As thousands took off for a break over the weekend, with Gatwick Airport reporting a 15 per cent increase on last Easter in the number of passengers flying abroad, people have had time to reflect on their spending power. And they might just have a bit more of it.
There are signs, albeit cautionary ones, of the "feelgood factor" returning, as tax changes announced last November come into force. Basic rate taxpayers can, on average, expect to gain an additional pounds 15 a year. It's not a lot, but it all adds up.
One possible indicator of renewed economic confidence is the number of golfers teeing off. At least 100 new clubs are expected to open within the next three years.
Membership of sports and fitness clubs is up and the tills are ringing at cinemas across the country. Even bingo halls are filling up - despite the impact of the National Lottery.
Another hopeful sign is the housing market. Estate agents took on extra staff at the weekend in anticipation of an Easter influx.
Before the Easter break there was cheer for 4,500 people taken on as part-time staff at Tesco in a bid to set a new standard in its stores.
According to the English Golf Union, 430 new clubs have been built in the past six years. and the number of amateur golfers has risen from 674,260 in 1995 to 691,981.
Colin Hegarty, of the Golf Research Group, said the industry hit rock bottom and was coming back up. "There is a lot more money around this year than last. Green-fee revenues are hitting record highs."
Rank Organisation, one of the largest leisure groups in the UK, is expected to report on a "feel-better factor" at its AGM on Wednesday.
A spokeswoman said: "We have been optimistic about the outlook for consumer spending."
She said bookings for Haven caravan parks and Butlins had increased in the run-up to the season. "The important thing is how much people spend once they get there."
However, the Association of British Travel Agents reported a slump in holiday bookings. "They are down by 25 per cent on this time last year, but Easter has sold well, particularly city breaks."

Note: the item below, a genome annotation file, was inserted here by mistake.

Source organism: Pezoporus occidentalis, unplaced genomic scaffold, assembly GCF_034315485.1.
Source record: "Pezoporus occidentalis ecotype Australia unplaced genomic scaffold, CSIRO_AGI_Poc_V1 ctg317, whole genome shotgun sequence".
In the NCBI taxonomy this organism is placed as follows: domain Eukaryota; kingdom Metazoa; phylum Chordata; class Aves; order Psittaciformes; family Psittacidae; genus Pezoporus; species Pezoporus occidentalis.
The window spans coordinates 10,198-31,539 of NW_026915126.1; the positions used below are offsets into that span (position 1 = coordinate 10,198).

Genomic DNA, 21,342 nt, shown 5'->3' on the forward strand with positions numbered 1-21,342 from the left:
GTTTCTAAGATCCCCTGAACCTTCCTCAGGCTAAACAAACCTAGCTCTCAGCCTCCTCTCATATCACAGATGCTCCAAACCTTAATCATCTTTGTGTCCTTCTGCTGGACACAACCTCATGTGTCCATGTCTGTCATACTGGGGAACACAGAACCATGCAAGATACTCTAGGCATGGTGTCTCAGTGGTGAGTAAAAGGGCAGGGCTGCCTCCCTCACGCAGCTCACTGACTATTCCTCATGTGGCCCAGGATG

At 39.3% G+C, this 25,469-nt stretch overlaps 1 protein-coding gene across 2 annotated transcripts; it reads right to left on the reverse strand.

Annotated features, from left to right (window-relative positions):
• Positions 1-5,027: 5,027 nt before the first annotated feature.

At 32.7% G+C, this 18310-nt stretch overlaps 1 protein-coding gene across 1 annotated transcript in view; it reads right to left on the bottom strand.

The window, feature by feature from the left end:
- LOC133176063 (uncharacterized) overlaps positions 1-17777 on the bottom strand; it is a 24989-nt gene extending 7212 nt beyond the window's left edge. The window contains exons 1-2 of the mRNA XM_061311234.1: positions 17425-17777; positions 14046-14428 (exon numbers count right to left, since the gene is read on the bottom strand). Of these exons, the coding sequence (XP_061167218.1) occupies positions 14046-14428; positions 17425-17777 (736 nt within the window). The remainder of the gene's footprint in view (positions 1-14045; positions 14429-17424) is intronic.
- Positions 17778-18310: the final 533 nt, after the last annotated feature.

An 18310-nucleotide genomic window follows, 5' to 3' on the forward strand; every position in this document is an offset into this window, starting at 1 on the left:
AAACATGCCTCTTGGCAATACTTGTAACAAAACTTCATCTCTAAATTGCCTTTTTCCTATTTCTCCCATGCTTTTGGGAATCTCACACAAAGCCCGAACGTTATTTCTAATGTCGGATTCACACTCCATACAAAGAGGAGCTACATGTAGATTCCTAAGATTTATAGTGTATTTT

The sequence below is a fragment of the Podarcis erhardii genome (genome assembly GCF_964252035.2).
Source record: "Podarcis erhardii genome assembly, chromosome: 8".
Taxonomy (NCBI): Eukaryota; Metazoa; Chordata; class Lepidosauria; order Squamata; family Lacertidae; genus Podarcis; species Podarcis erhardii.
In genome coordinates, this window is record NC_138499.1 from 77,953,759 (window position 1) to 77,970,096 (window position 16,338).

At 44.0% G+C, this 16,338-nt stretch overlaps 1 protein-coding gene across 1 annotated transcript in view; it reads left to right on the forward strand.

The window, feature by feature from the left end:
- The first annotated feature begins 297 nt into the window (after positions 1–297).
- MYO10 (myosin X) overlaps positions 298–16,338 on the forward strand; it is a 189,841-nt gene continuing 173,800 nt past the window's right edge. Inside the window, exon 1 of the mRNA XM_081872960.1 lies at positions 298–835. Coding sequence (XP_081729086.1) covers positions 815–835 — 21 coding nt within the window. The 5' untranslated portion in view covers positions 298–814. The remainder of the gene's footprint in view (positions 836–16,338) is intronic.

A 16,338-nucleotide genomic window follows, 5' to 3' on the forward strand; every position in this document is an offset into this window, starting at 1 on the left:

He explained that as most holidaymakers lacked economic confidence, they were booking at the last minute. Tour operators have had to cut back holidays by 1 million.
But a Lunn Poly spokeswoman was more optimistic. "People will still book up and there has been an improvement since Christmas."
The most confident are estate agents. A study by the Royal Institute of Chartered Surveyors reveals two-thirds of English and Welsh estate agents have had a 10 per cent increase in viewing and valuation requests this year.
A spokesman for the National Association of Estate Agents, said the feelgood factor was definitely on the way, if the housing market was an indicator.
"It would not surprise at all if, over Easter, there has been more viewing, more inquiries, more offers and hence more sales. Easter is traditionally the starting point," he said. "The market has been looking good over the last three months."
The most important boost for the housing market this year, besides cuts in the cost of borrowing, has been the maturity of PEPs. Indeed, lenders are already considering reviewing their forecasts for 1996 in the light of the renewed demand. But estate agents do not want first-time buyers and house movers to feel too good. ''We do not want a stampede because that would push prices up too high."Reuse content